The Artists Repertory Theatre hosted the 2014 Risk/Reward Festival of New Performance, an event dedicated to the exposure, encouragement, and exhibition of new and experimental contemporary theatre acts, from June 20 to June 22.
In addition to encouraging the production of bold and original content, another emphasis of the festival was its commitment to covering a broad array of performative stylings.
Jerry Tischleder, the festival’s director, said the event was devised to get people from different disciplines working together.
Tischleder said artists were asked to provide a description of what they wanted to create, background on their artistic identity, and video samples of a finished work as well as a studio work in progress.
The festival began with Laura Heit’s The Letting Go, a visually mesmerizing and haunting piece of work interspersed with puppetry, animation, projected shadows and eerie, ethereal sound design.
Heit sought to build a performance that transformed perceptions between the live, recorded and the living-departed. Heit’s work mesmerized, blending multiple artistic practices seamlessly to produce a cohesive whole that juxtaposed the harrowing with the soothing.
The Neutral Fembot Project’s Untitled #__________ was a frenetic and powerful performance. Untitled #__________ explored the process of renowned American-born visual artist Cindy Sherman, whose work deals extensively with the notions of contemporary identity and self-representation.
Through examining the in-between moments and vulnerabilities separating persona from identity, the performance provided a vicious and stirring insight into the fragility of these ultimately fleeting disguises through the use of various costumes, wigs, meaningful posturing and presentation.
Ilvs Strauss’ Manifesto was a poignant and often humorous performance centered around the notion of womanhood and conception. The performance was presented with no set and only minimal use of props and costumes. A prerecorded voice-over drove the narrative forward.
Strauss managed to convey a moving and deeply personal look into the conundrum of birth, gendered expectation and existential angst using the example of a California red sea cucumber as a vessel by which to explore these topics.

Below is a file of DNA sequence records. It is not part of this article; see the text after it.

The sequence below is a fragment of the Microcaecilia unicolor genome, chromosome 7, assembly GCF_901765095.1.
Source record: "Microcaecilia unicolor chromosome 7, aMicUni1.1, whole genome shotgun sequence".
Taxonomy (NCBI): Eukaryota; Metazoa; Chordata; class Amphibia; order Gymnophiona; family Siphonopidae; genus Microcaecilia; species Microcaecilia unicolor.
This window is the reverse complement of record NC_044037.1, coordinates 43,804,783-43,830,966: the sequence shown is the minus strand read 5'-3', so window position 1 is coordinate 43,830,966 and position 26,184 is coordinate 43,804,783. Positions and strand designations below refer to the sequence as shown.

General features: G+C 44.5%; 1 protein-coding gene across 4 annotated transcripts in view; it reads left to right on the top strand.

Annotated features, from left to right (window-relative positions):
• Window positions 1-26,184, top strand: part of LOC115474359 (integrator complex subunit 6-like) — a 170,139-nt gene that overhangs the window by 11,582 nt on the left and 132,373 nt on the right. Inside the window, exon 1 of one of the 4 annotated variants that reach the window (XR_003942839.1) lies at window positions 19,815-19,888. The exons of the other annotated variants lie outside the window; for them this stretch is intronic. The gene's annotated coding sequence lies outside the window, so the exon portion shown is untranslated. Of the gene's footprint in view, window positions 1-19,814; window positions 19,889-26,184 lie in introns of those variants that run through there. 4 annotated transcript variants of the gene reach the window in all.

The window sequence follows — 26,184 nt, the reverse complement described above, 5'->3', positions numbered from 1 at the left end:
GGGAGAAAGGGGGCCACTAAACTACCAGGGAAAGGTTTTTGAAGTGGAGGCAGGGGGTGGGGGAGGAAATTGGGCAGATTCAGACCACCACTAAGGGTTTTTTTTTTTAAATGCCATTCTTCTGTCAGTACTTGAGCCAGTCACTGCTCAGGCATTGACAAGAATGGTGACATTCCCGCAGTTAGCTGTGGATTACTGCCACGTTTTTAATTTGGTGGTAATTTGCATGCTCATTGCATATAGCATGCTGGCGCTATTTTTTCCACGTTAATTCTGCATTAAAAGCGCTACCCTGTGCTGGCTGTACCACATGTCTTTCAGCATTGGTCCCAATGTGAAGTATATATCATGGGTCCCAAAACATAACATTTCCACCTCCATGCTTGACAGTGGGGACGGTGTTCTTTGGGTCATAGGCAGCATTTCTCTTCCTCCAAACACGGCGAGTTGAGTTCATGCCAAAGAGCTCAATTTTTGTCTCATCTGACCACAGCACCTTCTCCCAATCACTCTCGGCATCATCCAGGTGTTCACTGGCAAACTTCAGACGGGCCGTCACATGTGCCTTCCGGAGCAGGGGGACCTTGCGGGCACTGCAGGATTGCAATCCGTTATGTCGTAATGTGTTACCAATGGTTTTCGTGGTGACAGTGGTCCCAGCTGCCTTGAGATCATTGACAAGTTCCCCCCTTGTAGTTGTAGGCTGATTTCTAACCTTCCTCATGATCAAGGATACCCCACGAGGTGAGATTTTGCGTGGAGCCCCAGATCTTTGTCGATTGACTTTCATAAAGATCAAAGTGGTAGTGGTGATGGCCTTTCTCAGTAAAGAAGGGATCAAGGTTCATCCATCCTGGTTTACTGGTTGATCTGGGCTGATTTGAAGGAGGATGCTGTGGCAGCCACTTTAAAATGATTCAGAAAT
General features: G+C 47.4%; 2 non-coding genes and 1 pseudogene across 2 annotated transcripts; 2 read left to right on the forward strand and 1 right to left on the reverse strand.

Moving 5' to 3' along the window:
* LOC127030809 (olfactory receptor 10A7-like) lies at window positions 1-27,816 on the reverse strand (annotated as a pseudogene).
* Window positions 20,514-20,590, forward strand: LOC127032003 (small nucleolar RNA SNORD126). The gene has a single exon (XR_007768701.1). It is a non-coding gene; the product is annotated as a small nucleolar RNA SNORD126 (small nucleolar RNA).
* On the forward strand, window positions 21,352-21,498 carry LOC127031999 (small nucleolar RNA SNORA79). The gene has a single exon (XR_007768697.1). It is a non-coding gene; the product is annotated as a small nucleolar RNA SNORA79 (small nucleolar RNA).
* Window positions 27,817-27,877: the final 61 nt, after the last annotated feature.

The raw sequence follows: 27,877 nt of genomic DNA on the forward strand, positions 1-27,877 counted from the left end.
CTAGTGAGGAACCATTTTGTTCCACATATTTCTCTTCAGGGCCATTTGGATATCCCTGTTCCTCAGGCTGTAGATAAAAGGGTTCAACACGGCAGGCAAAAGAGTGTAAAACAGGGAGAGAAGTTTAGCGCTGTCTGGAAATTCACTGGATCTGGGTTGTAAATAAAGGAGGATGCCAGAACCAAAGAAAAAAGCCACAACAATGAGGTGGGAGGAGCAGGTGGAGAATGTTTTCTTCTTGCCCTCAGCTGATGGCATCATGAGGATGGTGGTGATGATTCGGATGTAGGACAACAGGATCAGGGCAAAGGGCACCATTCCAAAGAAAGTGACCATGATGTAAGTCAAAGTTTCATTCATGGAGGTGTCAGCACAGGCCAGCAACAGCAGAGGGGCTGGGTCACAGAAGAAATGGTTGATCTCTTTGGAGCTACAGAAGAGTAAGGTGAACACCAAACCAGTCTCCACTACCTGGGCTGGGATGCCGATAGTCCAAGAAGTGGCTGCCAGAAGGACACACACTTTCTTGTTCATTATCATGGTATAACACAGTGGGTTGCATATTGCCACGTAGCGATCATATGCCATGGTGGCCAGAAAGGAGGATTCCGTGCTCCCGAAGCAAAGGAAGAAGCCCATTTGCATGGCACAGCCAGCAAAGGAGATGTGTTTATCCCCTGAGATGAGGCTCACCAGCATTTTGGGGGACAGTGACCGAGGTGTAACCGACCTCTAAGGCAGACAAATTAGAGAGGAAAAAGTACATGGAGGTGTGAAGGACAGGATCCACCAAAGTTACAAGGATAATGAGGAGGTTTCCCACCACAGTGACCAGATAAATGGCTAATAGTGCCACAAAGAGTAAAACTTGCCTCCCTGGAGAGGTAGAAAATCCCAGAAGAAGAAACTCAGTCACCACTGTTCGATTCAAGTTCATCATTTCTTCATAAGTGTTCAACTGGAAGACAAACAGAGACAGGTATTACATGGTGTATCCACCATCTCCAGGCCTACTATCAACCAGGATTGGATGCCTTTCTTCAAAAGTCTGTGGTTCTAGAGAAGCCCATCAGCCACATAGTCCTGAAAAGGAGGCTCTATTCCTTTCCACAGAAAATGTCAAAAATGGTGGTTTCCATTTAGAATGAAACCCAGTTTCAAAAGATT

The second half of the festival began with Erin Pike’s That’swhatshesaid, written by Courtney Meaker. The performance utilized nothing but female dialogue taken from the most produced plays in America.
Pike’s performance veered from one extreme to the other, encapsulating a chaotic spectrum of emotion that served to demonstrate the largely supporting role of women across modern theater. With no male characters to interact with, the performance dissolves into psychosis, reiterating predefined female tropes and in the process, highlighting just how one-sided and gender-biased many of these works really are.
Lucy Lee Yim’s Devastation Melody was a gradually evolving dance that sought to address the idea of the body as a means for transporting physical aspects of sadness and sorrow. Yim’s performance was interspersed with shifting wordplay, alternating between elements of the inquisitive and the performative.
“I think that contemporary dance, what really attracts me to it is this questioning of political values and aesthetic values,” Yim said. “I find that, more so than with any other art form, there’s this exciting amount of questioning that’s happening that feels really important.”
The festival ended with the Portland Experimental Theatre Ensemble’s (after thought), a work-in-progress production taken from a wordless play designed with specific attention given to the aural and the physical. The performance involved extensive physicality, heightening tension and sheer, unadulterated experience with little in the way of overarching narrative.
Risk/Reward easily lived up to its name. The festival provided an insightful glimpse into an original, experimental and often unorthodox array of productions from a selection of talented artists venturing into exciting and unknown territory.
View the view trailer here: